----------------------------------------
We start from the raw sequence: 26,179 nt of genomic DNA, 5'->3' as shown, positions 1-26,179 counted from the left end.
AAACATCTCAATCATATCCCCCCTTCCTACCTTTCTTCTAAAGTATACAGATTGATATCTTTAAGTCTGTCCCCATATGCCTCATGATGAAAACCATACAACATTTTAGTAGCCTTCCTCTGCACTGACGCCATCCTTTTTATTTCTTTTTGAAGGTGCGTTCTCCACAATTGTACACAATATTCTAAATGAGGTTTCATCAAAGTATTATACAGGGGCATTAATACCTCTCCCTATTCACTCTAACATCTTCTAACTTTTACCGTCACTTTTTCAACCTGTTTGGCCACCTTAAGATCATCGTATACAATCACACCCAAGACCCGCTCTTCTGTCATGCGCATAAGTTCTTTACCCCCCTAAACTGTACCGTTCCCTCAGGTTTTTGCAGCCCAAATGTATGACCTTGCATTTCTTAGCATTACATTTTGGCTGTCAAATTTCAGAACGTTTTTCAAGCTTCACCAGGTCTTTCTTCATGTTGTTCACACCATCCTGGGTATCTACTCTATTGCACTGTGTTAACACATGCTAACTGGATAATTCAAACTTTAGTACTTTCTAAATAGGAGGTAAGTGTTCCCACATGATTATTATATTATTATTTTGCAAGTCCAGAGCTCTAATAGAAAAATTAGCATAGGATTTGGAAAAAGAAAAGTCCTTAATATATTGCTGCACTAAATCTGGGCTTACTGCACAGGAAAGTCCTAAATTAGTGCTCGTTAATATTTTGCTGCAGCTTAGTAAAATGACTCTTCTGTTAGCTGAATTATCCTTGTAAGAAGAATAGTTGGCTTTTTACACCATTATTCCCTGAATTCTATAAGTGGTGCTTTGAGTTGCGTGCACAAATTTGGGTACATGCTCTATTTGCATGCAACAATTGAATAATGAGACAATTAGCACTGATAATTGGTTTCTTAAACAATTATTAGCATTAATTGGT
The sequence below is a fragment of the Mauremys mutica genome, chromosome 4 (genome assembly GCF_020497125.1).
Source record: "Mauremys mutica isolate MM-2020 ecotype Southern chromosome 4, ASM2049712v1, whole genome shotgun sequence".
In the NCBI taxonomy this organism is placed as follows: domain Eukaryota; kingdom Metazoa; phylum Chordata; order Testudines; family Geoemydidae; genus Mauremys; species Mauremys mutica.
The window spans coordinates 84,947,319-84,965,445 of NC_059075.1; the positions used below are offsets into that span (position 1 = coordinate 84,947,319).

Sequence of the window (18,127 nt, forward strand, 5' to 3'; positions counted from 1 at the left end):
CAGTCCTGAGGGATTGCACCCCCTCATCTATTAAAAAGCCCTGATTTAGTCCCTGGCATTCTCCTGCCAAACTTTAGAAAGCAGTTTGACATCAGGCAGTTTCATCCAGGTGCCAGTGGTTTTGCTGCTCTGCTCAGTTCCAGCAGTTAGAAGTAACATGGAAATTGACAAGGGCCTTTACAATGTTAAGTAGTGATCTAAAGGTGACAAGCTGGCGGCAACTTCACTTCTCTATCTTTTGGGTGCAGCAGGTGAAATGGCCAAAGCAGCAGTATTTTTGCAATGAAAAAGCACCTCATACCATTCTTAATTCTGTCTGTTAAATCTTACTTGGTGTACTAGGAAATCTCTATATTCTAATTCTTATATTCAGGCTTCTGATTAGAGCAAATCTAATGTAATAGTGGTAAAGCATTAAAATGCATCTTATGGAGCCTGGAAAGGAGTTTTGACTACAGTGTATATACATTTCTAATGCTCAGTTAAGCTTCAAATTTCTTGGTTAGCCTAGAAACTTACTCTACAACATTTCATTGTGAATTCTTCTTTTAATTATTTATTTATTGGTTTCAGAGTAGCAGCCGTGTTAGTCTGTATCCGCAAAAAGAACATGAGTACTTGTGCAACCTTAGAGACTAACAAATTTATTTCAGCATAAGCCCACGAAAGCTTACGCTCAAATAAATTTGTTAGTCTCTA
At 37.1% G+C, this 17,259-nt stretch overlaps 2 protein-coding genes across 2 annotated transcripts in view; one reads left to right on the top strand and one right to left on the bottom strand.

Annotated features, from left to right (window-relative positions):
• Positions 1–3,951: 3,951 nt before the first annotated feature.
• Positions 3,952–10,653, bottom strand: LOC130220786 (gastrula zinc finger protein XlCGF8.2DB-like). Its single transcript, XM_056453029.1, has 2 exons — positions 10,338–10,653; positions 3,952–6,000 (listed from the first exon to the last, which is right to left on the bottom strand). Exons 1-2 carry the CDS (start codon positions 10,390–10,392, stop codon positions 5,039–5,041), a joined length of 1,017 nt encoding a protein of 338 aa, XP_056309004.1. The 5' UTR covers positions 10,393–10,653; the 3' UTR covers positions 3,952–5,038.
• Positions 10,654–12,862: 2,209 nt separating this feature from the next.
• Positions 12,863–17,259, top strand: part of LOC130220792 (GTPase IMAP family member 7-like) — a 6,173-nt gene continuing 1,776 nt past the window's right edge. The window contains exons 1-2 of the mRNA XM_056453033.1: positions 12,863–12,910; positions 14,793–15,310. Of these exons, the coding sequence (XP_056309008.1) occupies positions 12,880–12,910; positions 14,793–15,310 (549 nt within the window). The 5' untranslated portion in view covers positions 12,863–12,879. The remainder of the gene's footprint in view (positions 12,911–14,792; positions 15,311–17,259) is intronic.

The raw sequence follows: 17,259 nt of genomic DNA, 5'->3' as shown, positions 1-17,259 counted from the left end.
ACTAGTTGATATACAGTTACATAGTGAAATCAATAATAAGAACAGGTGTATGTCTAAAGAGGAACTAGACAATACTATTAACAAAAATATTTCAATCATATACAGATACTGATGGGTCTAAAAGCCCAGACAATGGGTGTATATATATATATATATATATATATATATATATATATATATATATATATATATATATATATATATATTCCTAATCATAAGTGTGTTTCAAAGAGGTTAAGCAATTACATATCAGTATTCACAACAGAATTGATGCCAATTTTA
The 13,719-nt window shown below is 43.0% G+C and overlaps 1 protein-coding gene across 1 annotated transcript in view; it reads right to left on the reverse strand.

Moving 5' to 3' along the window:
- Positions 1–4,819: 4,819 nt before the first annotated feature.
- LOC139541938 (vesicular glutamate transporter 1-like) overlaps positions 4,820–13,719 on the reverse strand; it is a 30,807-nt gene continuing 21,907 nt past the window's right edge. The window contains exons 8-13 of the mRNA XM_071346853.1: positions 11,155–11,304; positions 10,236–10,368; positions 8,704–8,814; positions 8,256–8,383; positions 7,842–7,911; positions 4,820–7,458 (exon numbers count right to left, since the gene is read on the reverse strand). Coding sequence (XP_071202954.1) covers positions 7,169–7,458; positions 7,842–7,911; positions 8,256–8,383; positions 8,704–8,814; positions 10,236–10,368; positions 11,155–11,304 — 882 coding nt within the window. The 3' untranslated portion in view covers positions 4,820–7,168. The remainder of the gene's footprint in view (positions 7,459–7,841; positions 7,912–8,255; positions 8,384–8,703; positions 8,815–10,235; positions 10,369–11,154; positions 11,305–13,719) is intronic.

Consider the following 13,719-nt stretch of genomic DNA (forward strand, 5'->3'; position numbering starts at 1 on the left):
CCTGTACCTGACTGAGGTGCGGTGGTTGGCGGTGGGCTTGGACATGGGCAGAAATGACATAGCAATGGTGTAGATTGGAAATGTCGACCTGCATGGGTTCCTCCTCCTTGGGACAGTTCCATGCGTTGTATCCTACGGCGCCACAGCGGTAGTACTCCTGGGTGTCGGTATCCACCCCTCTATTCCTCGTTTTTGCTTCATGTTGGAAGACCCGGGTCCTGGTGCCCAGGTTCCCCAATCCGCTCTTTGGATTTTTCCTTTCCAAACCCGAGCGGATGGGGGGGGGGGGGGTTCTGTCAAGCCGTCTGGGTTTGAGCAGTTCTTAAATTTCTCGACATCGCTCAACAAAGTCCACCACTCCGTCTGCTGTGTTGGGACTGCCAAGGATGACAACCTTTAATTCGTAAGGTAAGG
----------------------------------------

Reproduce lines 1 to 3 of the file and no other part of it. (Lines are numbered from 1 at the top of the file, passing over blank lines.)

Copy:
We start from the raw sequence: 26,179 nt of genomic DNA, 5'->3' as shown, positions 1-26,179 counted from the left end.
AAACATCTCAATCATATCCCCCCTTCCTACCTTTCTTCTAAAGTATACAGATTGATATCTTTAAGTCTGTCCCCATATGCCTCATGATGAAAACCATACAACATTTTAGTAGCCTTCCTCTGCACTGACGCCATCCTTTTTATTTCTTTTTGAAGGTGCGTTCTCCACAATTGTACACAATATTCTAAATGAGGTTTCATCAAAGTATTATACAGGGGCATTAATACCTCTCCCTATTCACTCTAACATCTTCTAACTTTTACCGTCACTTTTTCAACCTGTTTGGCCACCTTAAGATCATCGTATACAATCACACCCAAGACCCGCTCTTCTGTCATGCGCATAAGTTCTTTACCCCCCTAAACTGTACCGTTCCCTCAGGTTTTTGCAGCCCAAATGTATGACCTTGCATTTCTTAGCATTACATTTTGGCTGTCAAATTTCAGAACGTTTTTCAAGCTTCACCAGGTCTTTCTTCATGTTGTTCACACCATCCTGGGTATCTACTCTATTGCACTGTGTTAACACATGCTAACTGGATAATTCAAACTTTAGTACTTTCTAAATAGGAGGTAAGTGTTCCCACATGATTATTATATTATTATTTTGCAAGTCCAGAGCTCTAATAGAAAAATTAGCATAGGATTTGGAAAAAGAAAAGTCCTTAATATATTGCTGCACTAAATCTGGGCTTACTGCACAGGAAAGTCCTAAATTAGTGCTCGTTAATATTTTGCTGCAGCTTAGTAAAATGACTCTTCTGTTAGCTGAATTATCCTTGTAAGAAGAATAGTTGGCTTTTTACACCATTATTCCCTGAATTCTATAAGTGGTGCTTTGAGTTGCGTGCACAAATTTGGGTACATGCTCTATTTGCATGCAACAATTGAATAATGAGACAATTAGCACTGATAATTGGTTTCTTAAACAATTATTAGCATTAATTGGT
The sequence below is a fragment of the Mauremys mutica genome, chromosome 4 (genome assembly GCF_020497125.1).